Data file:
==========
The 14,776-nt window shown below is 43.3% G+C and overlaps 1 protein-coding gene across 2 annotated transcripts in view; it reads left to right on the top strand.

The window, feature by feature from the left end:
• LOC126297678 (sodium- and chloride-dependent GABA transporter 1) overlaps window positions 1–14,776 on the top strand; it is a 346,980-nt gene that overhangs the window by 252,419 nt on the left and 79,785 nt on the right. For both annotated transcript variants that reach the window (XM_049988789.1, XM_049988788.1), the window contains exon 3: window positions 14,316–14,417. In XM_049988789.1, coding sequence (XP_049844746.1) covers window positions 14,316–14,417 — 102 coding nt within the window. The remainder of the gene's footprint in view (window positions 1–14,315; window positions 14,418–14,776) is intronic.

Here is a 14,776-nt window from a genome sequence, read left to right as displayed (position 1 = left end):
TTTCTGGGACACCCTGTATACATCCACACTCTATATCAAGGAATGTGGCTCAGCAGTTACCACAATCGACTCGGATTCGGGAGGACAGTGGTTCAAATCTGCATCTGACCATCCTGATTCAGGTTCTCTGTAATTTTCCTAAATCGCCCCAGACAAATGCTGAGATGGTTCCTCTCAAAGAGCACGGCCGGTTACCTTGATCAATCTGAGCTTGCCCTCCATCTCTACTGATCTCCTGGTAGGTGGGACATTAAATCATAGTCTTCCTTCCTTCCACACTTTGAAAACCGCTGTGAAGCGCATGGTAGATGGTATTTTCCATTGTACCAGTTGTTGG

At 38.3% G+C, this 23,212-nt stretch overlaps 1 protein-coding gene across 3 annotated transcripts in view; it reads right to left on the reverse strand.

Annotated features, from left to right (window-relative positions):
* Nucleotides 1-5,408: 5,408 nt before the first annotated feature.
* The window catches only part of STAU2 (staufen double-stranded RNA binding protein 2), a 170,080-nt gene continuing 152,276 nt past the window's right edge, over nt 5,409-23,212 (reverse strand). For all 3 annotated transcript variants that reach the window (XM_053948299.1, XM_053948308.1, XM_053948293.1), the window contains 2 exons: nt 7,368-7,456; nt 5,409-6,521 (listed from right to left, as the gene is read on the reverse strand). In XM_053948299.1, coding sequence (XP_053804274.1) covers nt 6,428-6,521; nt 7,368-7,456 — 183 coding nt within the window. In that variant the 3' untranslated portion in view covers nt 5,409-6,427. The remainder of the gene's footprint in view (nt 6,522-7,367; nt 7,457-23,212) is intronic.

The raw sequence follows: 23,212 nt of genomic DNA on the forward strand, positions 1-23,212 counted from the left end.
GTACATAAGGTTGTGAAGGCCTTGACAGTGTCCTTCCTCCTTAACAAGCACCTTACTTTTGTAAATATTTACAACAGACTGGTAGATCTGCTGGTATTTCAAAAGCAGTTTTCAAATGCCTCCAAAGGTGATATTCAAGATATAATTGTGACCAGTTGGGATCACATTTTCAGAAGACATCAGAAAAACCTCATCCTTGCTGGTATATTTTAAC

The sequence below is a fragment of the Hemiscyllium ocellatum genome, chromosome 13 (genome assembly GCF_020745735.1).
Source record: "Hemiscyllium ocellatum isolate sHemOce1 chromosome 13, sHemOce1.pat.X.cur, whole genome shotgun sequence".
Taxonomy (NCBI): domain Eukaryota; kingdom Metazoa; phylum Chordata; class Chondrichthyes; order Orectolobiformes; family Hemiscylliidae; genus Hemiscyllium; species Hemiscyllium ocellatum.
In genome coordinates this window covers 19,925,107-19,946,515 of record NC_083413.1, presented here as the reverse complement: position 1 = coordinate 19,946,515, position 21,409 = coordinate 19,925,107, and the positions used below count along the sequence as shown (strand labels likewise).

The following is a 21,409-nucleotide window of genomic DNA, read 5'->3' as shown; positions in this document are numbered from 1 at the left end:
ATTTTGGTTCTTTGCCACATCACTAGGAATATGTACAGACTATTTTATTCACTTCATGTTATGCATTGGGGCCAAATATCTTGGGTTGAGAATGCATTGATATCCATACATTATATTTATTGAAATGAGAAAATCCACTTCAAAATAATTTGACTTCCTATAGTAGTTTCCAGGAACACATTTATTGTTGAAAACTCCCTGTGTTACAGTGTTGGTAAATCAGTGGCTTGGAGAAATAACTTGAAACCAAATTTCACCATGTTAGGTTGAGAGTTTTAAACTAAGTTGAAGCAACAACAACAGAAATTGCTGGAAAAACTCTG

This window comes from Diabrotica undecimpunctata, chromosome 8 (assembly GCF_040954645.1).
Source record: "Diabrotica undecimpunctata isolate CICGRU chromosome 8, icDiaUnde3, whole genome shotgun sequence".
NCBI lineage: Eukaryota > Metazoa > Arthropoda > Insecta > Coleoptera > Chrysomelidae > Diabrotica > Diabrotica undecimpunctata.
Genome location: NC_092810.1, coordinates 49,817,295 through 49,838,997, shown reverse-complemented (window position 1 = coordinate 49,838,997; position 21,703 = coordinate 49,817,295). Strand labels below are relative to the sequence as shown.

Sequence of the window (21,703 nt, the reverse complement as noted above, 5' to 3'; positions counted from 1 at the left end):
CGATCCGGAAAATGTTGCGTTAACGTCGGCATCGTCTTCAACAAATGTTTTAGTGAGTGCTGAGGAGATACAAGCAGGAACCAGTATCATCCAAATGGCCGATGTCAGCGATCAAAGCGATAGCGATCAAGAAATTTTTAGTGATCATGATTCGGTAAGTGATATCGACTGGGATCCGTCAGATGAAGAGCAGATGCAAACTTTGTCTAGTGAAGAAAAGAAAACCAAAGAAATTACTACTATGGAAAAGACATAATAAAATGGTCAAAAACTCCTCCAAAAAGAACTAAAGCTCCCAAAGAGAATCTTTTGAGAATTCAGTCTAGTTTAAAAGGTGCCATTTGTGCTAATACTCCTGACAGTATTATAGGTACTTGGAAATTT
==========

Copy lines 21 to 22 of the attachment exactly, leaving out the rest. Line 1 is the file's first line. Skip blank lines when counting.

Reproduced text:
Genome location: NC_092810.1, coordinates 49,817,295 through 49,838,997, shown reverse-complemented (window position 1 = coordinate 49,838,997; position 21,703 = coordinate 49,817,295). Strand labels below are relative to the sequence as shown.

Sequence of the window (21,703 nt, the reverse complement as noted above, 5' to 3'; positions counted from 1 at the left end):